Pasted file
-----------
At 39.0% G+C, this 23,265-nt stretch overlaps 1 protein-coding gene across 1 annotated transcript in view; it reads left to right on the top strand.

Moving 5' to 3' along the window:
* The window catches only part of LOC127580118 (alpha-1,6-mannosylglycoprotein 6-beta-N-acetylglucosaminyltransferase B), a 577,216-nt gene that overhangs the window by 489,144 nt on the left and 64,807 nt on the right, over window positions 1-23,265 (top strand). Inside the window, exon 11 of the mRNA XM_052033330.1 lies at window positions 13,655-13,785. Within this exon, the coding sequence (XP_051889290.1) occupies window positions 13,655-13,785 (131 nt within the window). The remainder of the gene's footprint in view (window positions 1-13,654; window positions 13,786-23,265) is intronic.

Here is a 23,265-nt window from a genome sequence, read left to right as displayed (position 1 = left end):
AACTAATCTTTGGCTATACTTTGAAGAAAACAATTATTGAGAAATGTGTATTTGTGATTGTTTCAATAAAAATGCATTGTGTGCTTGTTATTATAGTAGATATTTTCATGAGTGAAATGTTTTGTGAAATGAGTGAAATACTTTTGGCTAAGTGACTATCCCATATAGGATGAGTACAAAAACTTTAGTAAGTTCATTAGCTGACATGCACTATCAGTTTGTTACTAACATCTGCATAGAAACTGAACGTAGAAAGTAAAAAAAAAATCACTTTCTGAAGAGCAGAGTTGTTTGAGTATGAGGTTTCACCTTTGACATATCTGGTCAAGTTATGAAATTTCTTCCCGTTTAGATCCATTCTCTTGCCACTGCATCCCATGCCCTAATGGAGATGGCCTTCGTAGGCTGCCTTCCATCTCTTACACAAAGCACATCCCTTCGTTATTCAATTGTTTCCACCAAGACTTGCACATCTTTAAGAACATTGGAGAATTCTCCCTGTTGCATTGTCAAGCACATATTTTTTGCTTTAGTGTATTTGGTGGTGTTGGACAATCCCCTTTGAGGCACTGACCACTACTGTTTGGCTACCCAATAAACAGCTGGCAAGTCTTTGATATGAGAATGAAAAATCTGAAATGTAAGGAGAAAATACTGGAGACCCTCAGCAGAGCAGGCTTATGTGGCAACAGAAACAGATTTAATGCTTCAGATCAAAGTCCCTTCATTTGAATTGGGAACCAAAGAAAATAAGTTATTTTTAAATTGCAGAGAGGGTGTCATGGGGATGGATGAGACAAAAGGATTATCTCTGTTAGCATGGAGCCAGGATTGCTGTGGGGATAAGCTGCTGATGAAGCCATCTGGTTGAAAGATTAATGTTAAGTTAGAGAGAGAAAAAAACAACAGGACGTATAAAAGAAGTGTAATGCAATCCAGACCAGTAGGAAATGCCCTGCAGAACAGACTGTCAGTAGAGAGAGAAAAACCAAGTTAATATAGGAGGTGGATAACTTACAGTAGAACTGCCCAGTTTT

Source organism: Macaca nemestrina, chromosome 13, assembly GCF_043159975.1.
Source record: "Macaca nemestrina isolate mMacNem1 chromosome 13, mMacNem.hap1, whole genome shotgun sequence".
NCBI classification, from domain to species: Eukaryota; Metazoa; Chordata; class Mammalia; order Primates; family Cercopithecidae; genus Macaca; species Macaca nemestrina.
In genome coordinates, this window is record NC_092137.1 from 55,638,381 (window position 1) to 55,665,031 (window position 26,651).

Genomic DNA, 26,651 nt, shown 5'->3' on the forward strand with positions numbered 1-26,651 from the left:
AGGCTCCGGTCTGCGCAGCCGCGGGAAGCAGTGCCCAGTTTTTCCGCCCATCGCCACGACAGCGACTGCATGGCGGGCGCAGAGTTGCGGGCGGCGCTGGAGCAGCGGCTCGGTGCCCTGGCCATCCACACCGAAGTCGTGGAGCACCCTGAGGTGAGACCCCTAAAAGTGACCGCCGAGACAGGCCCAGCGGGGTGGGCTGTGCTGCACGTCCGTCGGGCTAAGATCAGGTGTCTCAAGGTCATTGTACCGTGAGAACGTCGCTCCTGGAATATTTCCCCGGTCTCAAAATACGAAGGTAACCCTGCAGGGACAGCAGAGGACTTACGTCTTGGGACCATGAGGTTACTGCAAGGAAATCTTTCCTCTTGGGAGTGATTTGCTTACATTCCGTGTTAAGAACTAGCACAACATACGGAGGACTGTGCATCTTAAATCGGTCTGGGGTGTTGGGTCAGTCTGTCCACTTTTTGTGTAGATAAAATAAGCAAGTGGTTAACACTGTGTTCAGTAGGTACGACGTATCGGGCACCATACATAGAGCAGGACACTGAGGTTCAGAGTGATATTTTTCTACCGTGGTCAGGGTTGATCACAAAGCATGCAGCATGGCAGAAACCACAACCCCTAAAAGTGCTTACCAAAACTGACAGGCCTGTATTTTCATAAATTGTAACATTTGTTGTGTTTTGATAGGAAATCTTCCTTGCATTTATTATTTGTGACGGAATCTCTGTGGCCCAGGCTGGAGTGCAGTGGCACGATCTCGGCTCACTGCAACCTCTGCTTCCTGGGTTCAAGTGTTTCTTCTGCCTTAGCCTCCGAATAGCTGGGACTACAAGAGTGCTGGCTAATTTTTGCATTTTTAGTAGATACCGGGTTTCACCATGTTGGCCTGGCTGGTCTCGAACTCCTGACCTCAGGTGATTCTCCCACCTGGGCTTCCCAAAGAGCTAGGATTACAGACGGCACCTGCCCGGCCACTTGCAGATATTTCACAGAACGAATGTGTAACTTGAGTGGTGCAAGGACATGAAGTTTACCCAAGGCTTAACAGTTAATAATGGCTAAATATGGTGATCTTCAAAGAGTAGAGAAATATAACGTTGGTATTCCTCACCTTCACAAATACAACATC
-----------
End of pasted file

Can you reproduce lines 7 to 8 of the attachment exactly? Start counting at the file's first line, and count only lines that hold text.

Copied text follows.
Source record: "Macaca nemestrina isolate mMacNem1 chromosome 13, mMacNem.hap1, whole genome shotgun sequence".
NCBI classification, from domain to species: Eukaryota; Metazoa; Chordata; class Mammalia; order Primates; family Cercopithecidae; genus Macaca; species Macaca nemestrina.